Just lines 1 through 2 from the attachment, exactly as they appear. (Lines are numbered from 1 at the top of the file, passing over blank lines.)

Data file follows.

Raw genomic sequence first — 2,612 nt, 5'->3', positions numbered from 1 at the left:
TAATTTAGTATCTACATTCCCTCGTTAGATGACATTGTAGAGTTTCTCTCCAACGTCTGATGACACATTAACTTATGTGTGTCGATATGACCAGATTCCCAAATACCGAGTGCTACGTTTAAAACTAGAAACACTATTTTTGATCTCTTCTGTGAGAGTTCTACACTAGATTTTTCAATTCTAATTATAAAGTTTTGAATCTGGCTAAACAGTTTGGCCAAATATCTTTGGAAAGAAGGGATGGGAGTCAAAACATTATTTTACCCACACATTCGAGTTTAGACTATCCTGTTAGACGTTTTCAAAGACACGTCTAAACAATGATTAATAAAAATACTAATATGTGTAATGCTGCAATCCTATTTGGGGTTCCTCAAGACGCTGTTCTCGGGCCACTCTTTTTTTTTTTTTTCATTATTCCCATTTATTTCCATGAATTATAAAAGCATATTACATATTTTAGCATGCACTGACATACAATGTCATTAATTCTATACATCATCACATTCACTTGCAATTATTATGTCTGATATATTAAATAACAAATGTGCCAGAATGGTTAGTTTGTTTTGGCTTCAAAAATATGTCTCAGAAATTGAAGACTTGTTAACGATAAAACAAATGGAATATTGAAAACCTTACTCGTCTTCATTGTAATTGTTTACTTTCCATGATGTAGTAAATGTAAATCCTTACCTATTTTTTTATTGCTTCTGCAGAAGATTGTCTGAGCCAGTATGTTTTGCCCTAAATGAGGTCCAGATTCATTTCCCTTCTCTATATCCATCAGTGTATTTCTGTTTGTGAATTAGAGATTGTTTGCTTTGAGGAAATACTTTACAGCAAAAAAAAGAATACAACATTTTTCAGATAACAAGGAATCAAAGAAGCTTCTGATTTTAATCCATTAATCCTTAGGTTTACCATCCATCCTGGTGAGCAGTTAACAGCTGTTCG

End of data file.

Raw genomic sequence first — 2,612 nt, 5'->3', positions numbered from 1 at the left:
TAATTTAGTATCTACATTCCCTCGTTAGATGACATTGTAGAGTTTCTCTCCAACGTCTGATGACACATTAACTTATGTGTGTCGATATGACCAGATTCCCAAATACCGAGTGCTACGTTTAAAACTAGAAACACTATTTTTGATCTCTTCTGTGAGAGTTCTACACTAGATTTTTCAATTCTAATTATAAAGTTTTGAATCTGGCTAAACAGTTTGGCCAAATATCTTTGGAAAGAAGGGATGGGAGTCAAAACATTATTTTACCCACACATTCGAGTTTAGACTATCCTGTTAGACGTTTTCAAAGACACGTCTAAACAATGATTAATAAAAATACTAATATGTGTAATGCTGCAATCCTATTTGGGGTTCCTCAAGACGCTGTTCTCGGGCCACTCTTTTTTTTTTTTTTCATTATTCCCATTTATTTCCATGAATTATAAAAGCATATTACATATTTTAGCATGCACTGACATACAATGTCATTAATTCTATACATCATCACATTCACTTGCAATTATTATGTCTGATATATTAAATAACAAATGTGCCAGAATGGTTAGTTTGTTTTGGCTTCAAAAATATGTCTCAGAAATTGAAGACTTGTTAACGATAAAACAAATGGAATATTGAAAACCTTACTCGTCTTCATTGTAATTGTTTACTTTCCATGATGTAGTAAATGTAAATCCTTACCTATTTTTTTATTGCTTCTGCAGAAGATTGTCTGAGCCAGTATGTTTTGCCCTAAATGAGGTCCAGATTCATTTCCCTTCTCTATATCCATCAGTGTATTTCTGTTTGTGAATTAGAGATTGTTTGCTTTGAGGAAATACTTTACAGCAAAAAAAAGAATACAACATTTTTCAGATAACAAGGAATCAAAGAAGCTTCTGATTTTAATCCATTAATCCTTAGGTTTACCATCCATCCTGGTGAGCAGTTAACAGCTGTTCG